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Keywords:

  • DNA sequences;
  • phylogenetics;
  • public DNA databases;
  • taxonomic misidentification;
  • fungal material

In the October 2003 issue of New Phytologist, Bridge et al. (2003) presented a study on the unreliability of published DNA sequences, also covered in a commentary in the same issue (Vilgalys, 2003). In common with many other phylogeneticists, taxonomists and ecologists, we have realised the increasing impact that misidentified or otherwise erroneous sequences may have on the reliability of conclusions inferred from use of the sequence data. In principle we therefore welcome this type of initiative. One consequence of this is that we have never included in our own papers sequence data from sources that we do not trust. Another consequence of the problem is that we are involved in initiatives for the development of smaller, quality controlled sequence databases where all accepted sequences must originate from well annotated fungal material (sporocarps or axenic cultures) deposited in public herbaria or culture collections, and identified/verified by recognized experts (Kõljalg et al., 2003). Unfortunately, Bridge et al. (2003) fall into another pitfall by publishing without taking the time to look at the sequence accessions, read the original papers in which the sequence data were presented, or contact the sequence submitters when results appear to be highly unexpected.

Sadly, as a result of publication pressure and limited time, there is a growing and widespread trend leading to citation of secondary and tertiary references, instead of citing the original publications. In consequence, data and conclusions become misinterpreted, and although we do not accuse Bridge et al. at this particular point, more and more often hypotheses are presented as well documented facts. We find this approach an unfortunate development.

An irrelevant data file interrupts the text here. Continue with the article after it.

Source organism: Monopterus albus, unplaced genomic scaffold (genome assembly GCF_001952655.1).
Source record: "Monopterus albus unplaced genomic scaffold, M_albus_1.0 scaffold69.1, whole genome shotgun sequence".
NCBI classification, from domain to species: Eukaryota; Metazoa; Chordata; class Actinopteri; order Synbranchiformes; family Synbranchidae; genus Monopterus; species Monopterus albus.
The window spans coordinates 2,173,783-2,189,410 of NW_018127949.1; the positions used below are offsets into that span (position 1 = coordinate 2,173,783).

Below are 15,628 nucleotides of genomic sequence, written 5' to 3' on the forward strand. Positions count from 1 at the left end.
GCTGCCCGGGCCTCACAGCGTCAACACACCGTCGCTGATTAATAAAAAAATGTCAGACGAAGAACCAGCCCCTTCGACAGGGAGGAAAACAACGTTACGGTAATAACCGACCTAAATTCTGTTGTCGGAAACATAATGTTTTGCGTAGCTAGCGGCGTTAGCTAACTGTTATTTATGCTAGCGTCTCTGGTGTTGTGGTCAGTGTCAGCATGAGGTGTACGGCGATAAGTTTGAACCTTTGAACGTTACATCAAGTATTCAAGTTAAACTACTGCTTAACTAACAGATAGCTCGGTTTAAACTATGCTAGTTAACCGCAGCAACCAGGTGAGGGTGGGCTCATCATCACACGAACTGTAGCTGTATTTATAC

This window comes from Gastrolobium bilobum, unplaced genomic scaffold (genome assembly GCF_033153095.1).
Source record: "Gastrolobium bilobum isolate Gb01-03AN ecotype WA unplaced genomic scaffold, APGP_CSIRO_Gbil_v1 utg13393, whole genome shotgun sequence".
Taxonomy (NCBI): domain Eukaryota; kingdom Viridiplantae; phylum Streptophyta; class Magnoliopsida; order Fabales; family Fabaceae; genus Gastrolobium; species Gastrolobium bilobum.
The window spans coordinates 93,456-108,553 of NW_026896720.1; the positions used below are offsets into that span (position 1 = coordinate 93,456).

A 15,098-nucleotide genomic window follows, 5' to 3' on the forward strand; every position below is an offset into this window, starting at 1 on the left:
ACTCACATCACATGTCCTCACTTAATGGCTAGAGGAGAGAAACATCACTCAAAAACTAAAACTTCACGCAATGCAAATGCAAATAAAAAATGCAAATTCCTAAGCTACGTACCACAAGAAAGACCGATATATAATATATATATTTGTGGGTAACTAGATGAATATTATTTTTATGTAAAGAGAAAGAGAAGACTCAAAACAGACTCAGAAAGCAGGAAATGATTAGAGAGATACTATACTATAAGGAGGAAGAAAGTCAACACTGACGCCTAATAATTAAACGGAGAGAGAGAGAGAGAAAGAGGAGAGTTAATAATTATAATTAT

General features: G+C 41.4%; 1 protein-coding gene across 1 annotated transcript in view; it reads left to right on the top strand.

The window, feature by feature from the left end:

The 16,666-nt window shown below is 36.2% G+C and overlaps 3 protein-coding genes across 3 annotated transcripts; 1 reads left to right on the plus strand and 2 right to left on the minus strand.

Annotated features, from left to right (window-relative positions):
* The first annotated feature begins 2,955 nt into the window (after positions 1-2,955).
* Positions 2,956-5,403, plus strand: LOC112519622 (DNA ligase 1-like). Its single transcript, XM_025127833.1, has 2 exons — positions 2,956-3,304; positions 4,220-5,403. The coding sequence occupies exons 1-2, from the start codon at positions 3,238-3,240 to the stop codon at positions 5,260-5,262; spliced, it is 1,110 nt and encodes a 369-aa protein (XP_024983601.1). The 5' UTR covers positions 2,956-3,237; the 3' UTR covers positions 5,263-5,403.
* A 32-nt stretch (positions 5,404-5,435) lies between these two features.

Bridge et al. (2003) report their results from three case studies of sequences retrieved from the EMBL/GenBank/DDBJ sequence database. The largest of the cases rests on 100 nuclear ribosomal small subunit sequences from specimens classified as members of the Ascomycete order Helotiales. We could find only 91 accession numbers listed in their Table 1, and as far as we could identify from the unordered list, 47 of the 91 were deposited by us (Holst-Jensen et al., 1997a, 1997b, 1999). We further deduced from their discussion that another six unlisted sequences (AJ226071AJ226076) included in their study came from species of the genus Myriosclerotinia (Sclerotiniaceae) and were also deposited by us (Holst-Jensen et al., 1999). We have not been able to deduce what the remaining three missing accessions were.

A sequence accession includes a description of the deposited sequence. To take one example from the Helotiales case, AJ226069 from Myriosclerotinia caricisampullaceae (Fig. 1), the complete accession contains 483 bases, of which only the first six (1–6) and the last 48 (436–483) correspond to the functional ribosomal small subunit RNA (SSU). The bases in between (7–435) represent a putative group IC1 intron (Holst-Jensen et al., 1999). Bridge et al. (2003) evidently missed this information although it was available with the accession (see Fig. 1), and from lengthy discussion in the referenced paper.

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Figure 1. Sequence accession AJ226069, showing the format of a typical EMBL/GenBank/DDBJ sequence accession. Sequence related information that may be retrieved includes, among others, description of the source, and products coded by subsequences.